About this revelation to the Disciples, of the importance of Moses and Elijah, John Chrysostom said: “And not only did Jesus elevate their understanding, but also he brought their virtues to a higher level, so that they could meet the requirements expected of them. He had just said, ‘If any man would come after me, let him deny himself, and take up his cross, and follow me.’?? He then set before them Moses and Elijah, who were ready to die ten thousand times for God’s decrees and for the people entrusted to them. Each of them, having lost his life, found it. For each of them both spoke boldly to tyrants, the one to the Egyptian, the other to Ahab. They both spoke on behalf of heartless and disobedient people. Both desired to lead people away from idolatry. These were not eloquent men. Moses was slow of tongue and dull of speech.?? Elijah had the crudest sort of appearance.?? Both were strict observers of voluntary poverty. Moses did not work for worldly gain. Elijah did not possess anything more than his sheepskin.” (The Gospel of Matthew, Homily 56.3)

A fourth reason for the presence of Moses and Elijah was that Moses represented the Law and Elijah embodied the Prophets. Jesus came to fulfill the Law and the Prophets. The Law and writings of the prophets are prominently featured in the New Testament. “Through their speaking together it shows that the old prophets also spoke the same things as Jesus, even if enigmatically. The law has its proper glory, but the people were unable to behold it” (Cyril of Alexandria)

 

Rom 3:21 But now the righteousness of God apart from the law is revealed, being witnessed by the Law and the Prophets,

Rom 3:22 even the righteousness of God, through faith in Jesus Christ, to all and on all who believe. For there is no difference;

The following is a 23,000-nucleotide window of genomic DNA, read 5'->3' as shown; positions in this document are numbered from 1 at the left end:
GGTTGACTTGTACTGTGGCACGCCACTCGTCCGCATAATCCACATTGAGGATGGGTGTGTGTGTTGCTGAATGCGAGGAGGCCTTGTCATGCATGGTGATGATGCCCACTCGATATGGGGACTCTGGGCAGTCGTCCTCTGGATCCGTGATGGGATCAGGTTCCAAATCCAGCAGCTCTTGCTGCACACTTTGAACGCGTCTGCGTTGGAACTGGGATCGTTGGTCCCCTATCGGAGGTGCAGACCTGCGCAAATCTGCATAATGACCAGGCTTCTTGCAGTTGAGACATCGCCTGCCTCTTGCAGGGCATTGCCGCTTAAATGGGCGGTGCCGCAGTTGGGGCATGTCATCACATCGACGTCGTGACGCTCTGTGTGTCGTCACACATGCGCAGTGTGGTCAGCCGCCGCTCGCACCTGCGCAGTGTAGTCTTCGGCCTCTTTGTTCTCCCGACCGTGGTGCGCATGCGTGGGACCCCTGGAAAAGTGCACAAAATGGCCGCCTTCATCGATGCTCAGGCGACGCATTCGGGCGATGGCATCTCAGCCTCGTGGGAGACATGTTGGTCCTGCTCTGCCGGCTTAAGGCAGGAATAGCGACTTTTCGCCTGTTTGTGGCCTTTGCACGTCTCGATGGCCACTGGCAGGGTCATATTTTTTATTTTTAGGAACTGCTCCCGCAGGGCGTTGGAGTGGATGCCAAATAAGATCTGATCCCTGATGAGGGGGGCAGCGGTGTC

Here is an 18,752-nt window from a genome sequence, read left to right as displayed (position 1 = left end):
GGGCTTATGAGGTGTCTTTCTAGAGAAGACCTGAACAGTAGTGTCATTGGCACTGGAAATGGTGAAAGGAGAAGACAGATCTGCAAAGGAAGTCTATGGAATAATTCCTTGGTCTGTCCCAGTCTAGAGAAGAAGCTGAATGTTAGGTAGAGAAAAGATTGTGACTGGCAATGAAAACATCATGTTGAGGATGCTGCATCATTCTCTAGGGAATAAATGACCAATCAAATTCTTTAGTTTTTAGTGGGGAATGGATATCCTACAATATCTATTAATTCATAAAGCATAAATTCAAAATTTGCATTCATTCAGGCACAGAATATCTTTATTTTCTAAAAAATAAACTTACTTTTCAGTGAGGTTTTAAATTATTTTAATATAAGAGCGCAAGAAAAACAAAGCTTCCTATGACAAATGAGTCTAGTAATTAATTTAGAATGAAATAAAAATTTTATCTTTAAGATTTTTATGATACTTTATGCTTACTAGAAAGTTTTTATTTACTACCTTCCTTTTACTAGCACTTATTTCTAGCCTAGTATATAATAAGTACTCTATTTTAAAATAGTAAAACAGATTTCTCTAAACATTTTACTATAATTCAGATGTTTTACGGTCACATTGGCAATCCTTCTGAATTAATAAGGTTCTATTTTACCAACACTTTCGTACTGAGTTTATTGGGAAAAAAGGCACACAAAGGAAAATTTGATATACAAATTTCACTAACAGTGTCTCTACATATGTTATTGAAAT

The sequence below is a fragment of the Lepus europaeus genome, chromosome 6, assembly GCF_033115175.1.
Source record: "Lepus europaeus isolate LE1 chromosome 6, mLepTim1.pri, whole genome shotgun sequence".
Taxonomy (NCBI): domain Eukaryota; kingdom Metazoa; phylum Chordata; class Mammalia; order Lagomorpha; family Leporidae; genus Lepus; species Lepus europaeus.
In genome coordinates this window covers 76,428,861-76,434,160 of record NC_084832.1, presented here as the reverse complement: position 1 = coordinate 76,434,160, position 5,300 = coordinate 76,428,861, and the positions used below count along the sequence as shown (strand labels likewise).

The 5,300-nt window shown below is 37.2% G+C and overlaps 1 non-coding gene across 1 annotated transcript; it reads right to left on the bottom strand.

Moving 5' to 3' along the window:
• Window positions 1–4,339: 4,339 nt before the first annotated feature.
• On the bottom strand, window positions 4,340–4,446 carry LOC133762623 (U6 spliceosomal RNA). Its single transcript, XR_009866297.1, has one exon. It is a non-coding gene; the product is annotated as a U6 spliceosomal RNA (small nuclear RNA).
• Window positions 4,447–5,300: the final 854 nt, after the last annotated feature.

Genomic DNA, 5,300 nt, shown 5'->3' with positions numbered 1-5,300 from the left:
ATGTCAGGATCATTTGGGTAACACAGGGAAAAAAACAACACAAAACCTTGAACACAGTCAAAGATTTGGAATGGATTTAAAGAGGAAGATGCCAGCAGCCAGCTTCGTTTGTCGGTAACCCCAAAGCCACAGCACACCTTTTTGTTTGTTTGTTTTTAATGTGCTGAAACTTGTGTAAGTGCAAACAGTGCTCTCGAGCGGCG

Luke 16:16 "The law and the prophets were until John. Since that time the kingdom of God has been preached, and everyone is pressing into it.

Luke 16:17 "And it is easier for heaven and earth to pass away than for one tittle of the law to fail.

 

Jesus called Himself a prophet (Luke 13:33). His miracles and discernment were rightly understood as prophetic (John 4:19). He taught not by citing expert rabbis, but with His own prophetic authority (Mark 1:22; Luke 4:24). The prophets played a foundational role in the early church (1 Cor. 12:28-31; Eph. 4:11; 2:20). Due to the presumed prophetic silence in the time between the Testaments, the coming of Jesus is seen as renewal of the Holy Spirit's work especially visible in prophecy. For example, after an angelic visitation to the shepherds, the prophet and prophetess declared Jesus to be the redemption for which Israel awaited (2:10-12,25,36-38). John the Baptist also predicted that Jesus would baptize in the Spirit (Matt. 3:11).

Jesus certainly knew the Law and often referred to it. He was critical of one "the tradition of the elders" or the oral laws that had grown up around the written Law. The enemies of Jesus frequently accused Him of violating the Law. It is clear that keeping the letter of the Law had become more important to some of the Jews than the purpose behind the Law. On several occasions Jesus set His own teachings over against those of the Pharisees (Matt. 5:21-6:34). The Pharisees accused Jesus and His disciples of not following the law with regard to "unclean" things (Matt. 15:1-20), and they accused Him of eating with tax-gatherers and sinners (Matt. 9:11). Jesus' greatest conflict came over the Sabbath. He rejected their interpretation of the Sabbath Law and said that the Son of man is Lord of the Sabbath (Matt. 12:8). He also said that the Sabbath was made for man and not man for the Sabbath (Mark 2:27).